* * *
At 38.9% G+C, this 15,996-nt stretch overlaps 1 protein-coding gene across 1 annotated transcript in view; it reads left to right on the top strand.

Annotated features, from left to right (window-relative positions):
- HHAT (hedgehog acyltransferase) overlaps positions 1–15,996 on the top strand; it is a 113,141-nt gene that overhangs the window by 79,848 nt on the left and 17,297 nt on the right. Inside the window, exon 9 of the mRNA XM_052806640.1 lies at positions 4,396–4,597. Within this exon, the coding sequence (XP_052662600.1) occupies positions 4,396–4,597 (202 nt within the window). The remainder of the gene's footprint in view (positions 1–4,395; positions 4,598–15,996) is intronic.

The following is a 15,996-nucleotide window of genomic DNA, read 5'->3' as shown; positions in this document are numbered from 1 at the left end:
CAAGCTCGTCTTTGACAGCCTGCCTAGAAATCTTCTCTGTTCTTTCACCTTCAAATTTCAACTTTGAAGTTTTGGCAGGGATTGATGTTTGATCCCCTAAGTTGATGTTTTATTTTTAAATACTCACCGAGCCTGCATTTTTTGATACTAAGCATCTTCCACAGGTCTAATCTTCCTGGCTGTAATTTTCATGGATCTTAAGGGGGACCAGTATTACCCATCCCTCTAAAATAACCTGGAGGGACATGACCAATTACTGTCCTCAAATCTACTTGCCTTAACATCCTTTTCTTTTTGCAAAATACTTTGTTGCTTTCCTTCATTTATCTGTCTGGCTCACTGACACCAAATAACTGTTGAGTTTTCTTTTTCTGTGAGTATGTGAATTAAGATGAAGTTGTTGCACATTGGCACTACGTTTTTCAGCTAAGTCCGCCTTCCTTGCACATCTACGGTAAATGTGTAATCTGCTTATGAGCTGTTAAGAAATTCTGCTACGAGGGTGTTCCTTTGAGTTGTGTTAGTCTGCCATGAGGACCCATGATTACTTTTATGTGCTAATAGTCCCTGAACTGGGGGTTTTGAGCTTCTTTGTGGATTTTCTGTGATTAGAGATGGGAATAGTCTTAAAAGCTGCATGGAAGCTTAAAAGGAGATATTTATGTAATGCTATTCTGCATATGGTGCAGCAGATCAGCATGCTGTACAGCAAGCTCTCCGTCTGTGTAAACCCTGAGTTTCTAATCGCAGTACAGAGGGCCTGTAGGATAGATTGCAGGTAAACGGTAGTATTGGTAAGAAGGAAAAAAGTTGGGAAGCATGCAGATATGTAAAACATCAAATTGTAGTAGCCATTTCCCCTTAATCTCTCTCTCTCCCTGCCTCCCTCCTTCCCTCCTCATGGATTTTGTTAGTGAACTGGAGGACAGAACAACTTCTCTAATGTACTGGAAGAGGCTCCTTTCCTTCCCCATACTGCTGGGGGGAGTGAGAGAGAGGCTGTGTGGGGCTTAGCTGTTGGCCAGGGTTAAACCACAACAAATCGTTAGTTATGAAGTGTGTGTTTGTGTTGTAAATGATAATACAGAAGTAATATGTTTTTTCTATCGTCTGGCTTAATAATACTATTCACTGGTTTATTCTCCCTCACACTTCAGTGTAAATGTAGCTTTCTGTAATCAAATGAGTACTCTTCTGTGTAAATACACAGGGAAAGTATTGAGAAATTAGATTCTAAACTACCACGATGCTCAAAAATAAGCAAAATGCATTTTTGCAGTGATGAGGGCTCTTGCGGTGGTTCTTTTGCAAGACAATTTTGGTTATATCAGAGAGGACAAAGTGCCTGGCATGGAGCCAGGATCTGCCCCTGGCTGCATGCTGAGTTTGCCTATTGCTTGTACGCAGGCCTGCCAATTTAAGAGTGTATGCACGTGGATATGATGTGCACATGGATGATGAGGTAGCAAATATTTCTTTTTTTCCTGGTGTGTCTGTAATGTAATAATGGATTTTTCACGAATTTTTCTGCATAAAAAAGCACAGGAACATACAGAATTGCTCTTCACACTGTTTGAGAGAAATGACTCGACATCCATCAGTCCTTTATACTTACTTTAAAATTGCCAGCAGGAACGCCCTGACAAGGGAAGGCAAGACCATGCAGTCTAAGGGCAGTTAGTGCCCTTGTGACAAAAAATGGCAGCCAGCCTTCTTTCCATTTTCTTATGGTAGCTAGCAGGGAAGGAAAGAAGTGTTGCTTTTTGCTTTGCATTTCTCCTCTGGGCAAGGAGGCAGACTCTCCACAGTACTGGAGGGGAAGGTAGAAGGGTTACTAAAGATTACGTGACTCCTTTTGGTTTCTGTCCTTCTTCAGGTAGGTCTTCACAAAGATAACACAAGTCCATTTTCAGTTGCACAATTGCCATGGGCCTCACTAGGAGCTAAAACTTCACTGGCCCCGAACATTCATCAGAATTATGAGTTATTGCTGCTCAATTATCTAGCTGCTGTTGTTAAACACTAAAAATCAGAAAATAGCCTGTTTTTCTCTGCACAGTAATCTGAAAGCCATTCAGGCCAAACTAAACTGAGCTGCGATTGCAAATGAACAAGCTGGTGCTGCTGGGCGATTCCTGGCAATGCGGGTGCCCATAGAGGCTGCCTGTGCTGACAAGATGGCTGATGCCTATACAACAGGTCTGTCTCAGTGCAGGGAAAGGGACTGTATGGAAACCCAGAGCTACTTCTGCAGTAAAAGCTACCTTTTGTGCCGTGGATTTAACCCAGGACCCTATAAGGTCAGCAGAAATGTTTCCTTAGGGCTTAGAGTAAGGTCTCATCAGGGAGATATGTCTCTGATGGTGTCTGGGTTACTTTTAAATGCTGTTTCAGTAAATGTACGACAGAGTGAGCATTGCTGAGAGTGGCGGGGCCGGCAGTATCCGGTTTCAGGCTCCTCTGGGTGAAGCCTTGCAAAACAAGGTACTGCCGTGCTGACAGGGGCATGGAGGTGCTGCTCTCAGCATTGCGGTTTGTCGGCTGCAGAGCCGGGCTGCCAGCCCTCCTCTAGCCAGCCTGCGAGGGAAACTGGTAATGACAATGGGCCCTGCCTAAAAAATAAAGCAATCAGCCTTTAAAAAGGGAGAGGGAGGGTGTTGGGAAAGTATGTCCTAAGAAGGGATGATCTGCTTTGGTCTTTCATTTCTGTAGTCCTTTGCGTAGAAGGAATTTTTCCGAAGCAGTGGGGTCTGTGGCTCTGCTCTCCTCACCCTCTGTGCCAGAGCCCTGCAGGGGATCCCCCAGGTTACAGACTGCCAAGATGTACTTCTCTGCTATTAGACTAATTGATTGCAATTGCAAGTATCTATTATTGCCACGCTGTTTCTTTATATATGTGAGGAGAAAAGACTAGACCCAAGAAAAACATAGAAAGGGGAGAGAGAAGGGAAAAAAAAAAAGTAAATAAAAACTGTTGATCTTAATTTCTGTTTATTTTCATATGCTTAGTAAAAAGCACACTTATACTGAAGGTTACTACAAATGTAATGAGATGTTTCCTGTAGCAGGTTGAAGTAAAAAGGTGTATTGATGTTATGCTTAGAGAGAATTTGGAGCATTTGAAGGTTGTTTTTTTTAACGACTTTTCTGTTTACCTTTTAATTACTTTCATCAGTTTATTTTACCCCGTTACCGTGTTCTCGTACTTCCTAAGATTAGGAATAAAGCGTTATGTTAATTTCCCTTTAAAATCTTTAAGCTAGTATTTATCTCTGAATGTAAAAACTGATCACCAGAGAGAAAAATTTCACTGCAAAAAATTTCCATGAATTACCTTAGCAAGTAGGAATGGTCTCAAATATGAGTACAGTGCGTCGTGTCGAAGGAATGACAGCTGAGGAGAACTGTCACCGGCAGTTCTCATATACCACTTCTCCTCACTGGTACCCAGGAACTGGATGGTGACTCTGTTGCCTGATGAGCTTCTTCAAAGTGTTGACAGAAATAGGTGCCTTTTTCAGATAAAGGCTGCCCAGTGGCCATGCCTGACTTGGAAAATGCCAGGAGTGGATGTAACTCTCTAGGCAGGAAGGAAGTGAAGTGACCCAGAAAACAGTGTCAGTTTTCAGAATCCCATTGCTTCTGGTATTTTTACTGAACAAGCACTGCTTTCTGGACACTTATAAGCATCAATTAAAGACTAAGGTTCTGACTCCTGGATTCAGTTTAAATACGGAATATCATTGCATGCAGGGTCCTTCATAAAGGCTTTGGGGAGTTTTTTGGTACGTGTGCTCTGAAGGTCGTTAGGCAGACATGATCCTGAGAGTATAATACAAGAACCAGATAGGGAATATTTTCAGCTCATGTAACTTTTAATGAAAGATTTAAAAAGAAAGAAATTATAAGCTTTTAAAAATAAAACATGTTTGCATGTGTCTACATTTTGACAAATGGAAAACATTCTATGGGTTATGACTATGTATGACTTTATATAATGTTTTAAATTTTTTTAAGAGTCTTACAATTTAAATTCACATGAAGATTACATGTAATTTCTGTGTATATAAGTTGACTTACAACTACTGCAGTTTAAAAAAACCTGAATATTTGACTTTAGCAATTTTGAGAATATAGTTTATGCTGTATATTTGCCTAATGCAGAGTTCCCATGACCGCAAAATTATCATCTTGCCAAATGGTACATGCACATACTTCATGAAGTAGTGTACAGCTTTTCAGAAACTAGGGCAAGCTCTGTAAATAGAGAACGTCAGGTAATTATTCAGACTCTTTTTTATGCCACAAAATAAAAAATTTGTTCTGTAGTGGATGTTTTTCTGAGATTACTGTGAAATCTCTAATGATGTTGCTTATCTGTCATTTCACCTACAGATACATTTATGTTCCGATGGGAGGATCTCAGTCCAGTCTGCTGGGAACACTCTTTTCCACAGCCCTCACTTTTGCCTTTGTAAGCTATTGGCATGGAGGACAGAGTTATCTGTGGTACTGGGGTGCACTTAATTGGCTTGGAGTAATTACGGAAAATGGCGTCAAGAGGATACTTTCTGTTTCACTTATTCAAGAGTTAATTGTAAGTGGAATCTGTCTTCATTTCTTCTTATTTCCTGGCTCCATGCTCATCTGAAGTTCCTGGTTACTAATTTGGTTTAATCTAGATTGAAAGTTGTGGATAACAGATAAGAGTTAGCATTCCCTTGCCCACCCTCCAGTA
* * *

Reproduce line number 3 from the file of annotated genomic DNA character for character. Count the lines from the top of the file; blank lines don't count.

- HHAT (hedgehog acyltransferase) overlaps positions 1–15,996 on the top strand; it is a 113,141-nt gene that overhangs the window by 79,848 nt on the left and 17,297 nt on the right. Inside the window, exon 9 of the mRNA XM_052806640.1 lies at positions 4,396–4,597. Within this exon, the coding sequence (XP_052662600.1) occupies positions 4,396–4,597 (202 nt within the window). The remainder of the gene's footprint in view (positions 1–4,395; positions 4,598–15,996) is intronic.